Bullets see future in past Former assistant Bickerstaff expected to be named coach

Part of '78 title team

Announcement likely before practice Tuesday

February 08, 1997|By Jerry Bembry | Jerry Bembry,SUN STAFF

CLEVELAND -- It appears that the Washington Bullets, in an effort to correct the losing ways of the present, are likely to hire a coach connected to the winning days of the past.

Bernie Bickerstaff, the current president and former coach with the Denver Nuggets, is expected to be named coach of the Bullets by the time the team resumes practice on Monday, a source with the Bullets said. Bickerstaff was an assistant coach with the Bullets in 1978, when Washington, led by Wes Unseld and Elvin Hayes, won the NBA championship.

Unseld, the Bullets general manager who fired Jim Lynam on Wednesday, is here for the weekend's All-Star festivities, but did not attend yesterday's media session featuring most of the NBA's 50 greatest players. Unseld was staying at a downtown hotel but apparently under an assumed name. He could not be reached for comment.

Bickerstaff, an assistant with the Bullets for 11 years, was a head coach as recently as this season with the Nuggets. But Bickerstaff stepped down when the team got off to a slow start, turning the job over to Dick Motta.

There have been reports in Denver that several players did not like Bickerstaff's coaching style. But Nuggets guard Dale Ellis -- in Cleveland to participate in tonight's three-point shoot-out -- said he enjoyed playing for Bickerstaff.

"He's a player's coach," Ellis said. "He doesn't distance himself from the players. He forms a relationship with the players, as well as coach. You don't find that too much in the NBA."

When asked if Bickerstaff is enough of a disciplinarian to offer the guidance the Bullets might need, Ellis said yes.

"It's a matter of his team playing well enough to get into a situation where you can win a game -- that's where he steps in and gets the job done," Ellis said. "He knows how to motivate players. With the amount of money some of these young guys make, there's really not much incentive to get up and play every night. He's the type of coach you want to play for, you want to win for. I'm sure he'd do a nice job."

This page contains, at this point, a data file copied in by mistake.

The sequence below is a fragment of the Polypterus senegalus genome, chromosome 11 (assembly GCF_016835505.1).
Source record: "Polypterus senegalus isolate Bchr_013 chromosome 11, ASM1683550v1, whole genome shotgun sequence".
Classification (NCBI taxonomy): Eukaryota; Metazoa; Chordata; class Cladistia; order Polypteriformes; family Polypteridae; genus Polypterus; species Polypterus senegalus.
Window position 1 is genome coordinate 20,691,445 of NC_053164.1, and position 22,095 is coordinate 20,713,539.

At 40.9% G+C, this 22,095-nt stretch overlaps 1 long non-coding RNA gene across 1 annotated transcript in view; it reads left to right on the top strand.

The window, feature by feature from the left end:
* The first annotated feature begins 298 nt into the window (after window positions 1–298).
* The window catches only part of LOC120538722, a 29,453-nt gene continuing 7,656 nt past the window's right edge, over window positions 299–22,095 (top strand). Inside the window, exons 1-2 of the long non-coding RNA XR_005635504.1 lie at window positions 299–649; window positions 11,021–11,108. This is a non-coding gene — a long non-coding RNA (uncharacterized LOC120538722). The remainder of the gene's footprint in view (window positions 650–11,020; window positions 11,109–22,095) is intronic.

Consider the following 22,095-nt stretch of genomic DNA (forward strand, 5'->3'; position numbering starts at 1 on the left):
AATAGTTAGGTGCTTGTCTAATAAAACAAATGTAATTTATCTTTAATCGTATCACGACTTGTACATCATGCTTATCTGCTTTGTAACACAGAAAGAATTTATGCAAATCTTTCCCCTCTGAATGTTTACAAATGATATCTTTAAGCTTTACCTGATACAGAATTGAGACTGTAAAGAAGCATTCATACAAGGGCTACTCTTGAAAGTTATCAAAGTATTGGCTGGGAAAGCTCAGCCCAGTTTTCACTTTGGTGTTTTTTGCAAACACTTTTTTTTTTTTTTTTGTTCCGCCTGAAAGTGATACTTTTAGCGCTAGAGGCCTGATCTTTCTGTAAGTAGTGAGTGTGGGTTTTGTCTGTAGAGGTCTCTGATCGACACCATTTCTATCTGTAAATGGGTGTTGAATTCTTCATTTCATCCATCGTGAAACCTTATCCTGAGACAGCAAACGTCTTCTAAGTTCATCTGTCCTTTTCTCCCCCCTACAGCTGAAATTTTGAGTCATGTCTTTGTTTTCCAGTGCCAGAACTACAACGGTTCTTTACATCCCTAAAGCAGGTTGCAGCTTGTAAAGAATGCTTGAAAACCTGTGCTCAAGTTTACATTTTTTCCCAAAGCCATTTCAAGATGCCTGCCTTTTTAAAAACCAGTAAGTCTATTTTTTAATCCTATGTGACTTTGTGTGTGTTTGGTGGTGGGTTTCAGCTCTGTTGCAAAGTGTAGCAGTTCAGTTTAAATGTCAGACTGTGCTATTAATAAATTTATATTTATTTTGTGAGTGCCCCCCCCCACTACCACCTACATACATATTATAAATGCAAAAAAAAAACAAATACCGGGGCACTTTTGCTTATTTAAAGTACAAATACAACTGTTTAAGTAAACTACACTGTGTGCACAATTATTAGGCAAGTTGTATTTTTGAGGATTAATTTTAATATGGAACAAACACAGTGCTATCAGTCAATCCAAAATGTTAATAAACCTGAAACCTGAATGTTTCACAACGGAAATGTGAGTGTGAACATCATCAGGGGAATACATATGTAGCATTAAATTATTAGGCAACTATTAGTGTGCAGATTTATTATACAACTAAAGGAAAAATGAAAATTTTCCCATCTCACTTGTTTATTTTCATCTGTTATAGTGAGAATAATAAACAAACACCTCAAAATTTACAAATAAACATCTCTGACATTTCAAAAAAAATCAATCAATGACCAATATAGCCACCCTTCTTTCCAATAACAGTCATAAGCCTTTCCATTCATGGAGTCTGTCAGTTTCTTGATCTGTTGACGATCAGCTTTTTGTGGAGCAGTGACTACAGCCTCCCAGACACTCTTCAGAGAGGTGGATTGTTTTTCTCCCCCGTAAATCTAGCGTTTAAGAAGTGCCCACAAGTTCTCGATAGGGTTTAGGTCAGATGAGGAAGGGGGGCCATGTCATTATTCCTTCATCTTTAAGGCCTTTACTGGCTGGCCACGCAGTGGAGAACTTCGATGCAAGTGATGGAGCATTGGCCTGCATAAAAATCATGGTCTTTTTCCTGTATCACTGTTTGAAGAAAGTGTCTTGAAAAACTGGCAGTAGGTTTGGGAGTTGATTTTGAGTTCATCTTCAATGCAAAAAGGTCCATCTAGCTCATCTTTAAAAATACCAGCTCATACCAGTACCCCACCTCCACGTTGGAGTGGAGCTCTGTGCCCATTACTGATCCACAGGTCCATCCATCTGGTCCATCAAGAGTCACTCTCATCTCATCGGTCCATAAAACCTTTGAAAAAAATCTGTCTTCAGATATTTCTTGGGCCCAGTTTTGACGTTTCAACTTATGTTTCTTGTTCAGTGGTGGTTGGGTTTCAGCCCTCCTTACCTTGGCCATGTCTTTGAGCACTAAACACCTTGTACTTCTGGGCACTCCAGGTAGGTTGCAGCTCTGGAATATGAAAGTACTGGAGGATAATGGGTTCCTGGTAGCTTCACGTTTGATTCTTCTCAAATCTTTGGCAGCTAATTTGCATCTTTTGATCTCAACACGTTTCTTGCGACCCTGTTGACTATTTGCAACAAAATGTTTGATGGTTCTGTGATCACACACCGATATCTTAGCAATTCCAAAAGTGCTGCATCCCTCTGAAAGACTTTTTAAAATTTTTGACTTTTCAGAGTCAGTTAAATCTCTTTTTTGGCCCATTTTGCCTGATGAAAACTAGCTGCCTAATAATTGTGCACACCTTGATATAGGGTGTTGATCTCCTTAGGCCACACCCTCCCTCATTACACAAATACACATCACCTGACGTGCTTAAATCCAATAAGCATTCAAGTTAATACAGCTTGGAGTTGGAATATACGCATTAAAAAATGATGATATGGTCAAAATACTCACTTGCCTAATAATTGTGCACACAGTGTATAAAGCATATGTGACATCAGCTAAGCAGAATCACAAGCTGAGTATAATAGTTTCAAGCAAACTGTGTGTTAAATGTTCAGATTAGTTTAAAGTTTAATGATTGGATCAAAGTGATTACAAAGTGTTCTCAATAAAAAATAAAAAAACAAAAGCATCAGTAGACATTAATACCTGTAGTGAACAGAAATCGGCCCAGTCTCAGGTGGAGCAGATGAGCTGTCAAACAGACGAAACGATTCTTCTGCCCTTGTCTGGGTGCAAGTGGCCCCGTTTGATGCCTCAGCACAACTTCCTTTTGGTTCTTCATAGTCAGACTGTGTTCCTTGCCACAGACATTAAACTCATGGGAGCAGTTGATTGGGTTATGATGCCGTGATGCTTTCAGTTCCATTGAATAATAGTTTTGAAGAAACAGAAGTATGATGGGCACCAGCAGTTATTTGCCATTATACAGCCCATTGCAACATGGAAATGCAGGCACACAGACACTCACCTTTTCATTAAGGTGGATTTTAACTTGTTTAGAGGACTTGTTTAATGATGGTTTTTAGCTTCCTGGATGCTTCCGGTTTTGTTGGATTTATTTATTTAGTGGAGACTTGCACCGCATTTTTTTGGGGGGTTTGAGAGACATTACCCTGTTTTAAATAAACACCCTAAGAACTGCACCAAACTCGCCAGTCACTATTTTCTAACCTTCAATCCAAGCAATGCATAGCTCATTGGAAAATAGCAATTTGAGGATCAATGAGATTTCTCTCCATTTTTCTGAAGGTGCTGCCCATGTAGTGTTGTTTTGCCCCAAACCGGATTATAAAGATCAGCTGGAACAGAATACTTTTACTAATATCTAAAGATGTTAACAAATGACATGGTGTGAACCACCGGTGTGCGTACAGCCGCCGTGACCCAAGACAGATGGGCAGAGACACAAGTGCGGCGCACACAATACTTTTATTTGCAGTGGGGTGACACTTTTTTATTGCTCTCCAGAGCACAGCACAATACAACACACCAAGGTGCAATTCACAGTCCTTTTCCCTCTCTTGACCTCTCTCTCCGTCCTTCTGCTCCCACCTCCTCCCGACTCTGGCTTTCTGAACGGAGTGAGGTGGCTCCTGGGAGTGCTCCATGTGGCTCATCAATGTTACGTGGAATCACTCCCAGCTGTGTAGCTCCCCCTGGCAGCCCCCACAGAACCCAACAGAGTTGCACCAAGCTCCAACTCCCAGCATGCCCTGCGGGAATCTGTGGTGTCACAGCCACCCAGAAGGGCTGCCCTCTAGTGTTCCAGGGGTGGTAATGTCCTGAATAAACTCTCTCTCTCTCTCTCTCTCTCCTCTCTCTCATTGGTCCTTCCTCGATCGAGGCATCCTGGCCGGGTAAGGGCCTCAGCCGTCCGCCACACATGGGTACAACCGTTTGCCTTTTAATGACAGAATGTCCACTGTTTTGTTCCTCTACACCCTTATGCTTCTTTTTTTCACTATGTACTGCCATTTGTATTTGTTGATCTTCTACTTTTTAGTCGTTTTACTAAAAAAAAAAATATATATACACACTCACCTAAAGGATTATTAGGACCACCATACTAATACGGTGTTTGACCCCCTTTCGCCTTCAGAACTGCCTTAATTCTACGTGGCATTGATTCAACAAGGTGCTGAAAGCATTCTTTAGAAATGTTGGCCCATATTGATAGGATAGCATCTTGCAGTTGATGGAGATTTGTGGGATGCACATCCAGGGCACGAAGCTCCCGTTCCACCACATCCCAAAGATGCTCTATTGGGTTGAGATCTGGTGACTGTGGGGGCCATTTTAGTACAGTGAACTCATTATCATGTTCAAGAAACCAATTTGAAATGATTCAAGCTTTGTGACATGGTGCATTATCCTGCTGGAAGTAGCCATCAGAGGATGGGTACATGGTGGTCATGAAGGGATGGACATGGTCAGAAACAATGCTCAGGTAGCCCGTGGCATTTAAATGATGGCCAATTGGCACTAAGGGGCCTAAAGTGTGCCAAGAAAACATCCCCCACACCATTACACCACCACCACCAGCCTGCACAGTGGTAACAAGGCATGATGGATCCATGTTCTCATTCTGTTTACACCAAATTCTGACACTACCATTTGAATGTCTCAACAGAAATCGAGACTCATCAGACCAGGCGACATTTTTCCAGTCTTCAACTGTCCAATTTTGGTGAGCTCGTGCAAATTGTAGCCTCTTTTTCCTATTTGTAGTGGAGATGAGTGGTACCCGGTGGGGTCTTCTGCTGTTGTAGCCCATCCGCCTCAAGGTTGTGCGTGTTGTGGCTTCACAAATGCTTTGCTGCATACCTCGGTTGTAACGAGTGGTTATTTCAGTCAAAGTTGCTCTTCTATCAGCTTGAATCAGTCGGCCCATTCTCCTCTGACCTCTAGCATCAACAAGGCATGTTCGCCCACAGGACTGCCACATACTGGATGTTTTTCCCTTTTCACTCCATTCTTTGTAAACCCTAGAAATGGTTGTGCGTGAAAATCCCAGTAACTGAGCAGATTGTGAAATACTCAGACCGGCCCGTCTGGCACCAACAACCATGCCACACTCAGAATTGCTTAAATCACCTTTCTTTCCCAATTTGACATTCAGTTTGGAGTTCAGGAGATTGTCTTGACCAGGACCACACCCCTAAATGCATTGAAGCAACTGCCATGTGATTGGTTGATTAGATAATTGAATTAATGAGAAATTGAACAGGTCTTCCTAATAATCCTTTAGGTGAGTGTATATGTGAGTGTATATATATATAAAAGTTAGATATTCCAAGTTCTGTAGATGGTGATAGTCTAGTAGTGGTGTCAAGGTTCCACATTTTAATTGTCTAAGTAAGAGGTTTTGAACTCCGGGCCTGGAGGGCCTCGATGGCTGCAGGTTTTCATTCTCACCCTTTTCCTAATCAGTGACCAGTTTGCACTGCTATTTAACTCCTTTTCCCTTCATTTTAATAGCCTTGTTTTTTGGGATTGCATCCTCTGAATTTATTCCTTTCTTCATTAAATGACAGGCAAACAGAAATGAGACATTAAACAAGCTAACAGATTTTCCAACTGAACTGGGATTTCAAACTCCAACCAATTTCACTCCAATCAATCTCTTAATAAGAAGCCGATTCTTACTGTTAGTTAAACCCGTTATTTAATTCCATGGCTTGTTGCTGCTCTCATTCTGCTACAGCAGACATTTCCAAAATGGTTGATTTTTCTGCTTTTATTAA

Elvin Hayes, the long-time Bullets star here for the gathering of the 50 greatest players, suggested his former team might be better off with a younger coach.

"It would be a great mistake," Hayes said. "Sometimes coaches are past their time and the league is just recycling the same old guys. We need young guys to get the production out of the young guys. It's not always talent that's the problem."

When Bickerstaff was in Denver, he apparently did not have the best of relationships with Jalen Rose, the former Fab Five teammate of Chris Webber's at Michigan. That may be the reason Webber didn't have any comment on word that Bickerstaff would be named coach.

"I don't know him, so I really can't say," Webber said. "But Mr. Unseld won a championship, so whatever he does is fine with us."

For Tim Legler, the firing of Lynam removes the coach who gave him his first real shot in the NBA and adds uncertainty when the second half of the season starts on Tuesday. Legler was activated off the injured list on Thursday and will defend his three-point shoot-out title tonight.

"I was looking forward to coming back to playing for Jimmy," Legler said. "It's a little chaotic. I don't know what I'm coming back to. To me, it's a little bit confusing."

The Bullets requested -- and received -- permission to talk to Bickerstaff shortly after Lynam was fired on Wednesday. Unseld also had an interest in Indiana Pacers assistant Garfield Heard and Boston Celtics assistant Dennis Johnson.

Bob Hill, fired as the San Antonio Spurs coach earlier this season, is also here this weekend. There was speculation that the Bullets would consider an experienced coach for the job, but Hill said yesterday he thought "the job is Bernie's."

NBA standings, 10C

Pub Date: 2/08/97

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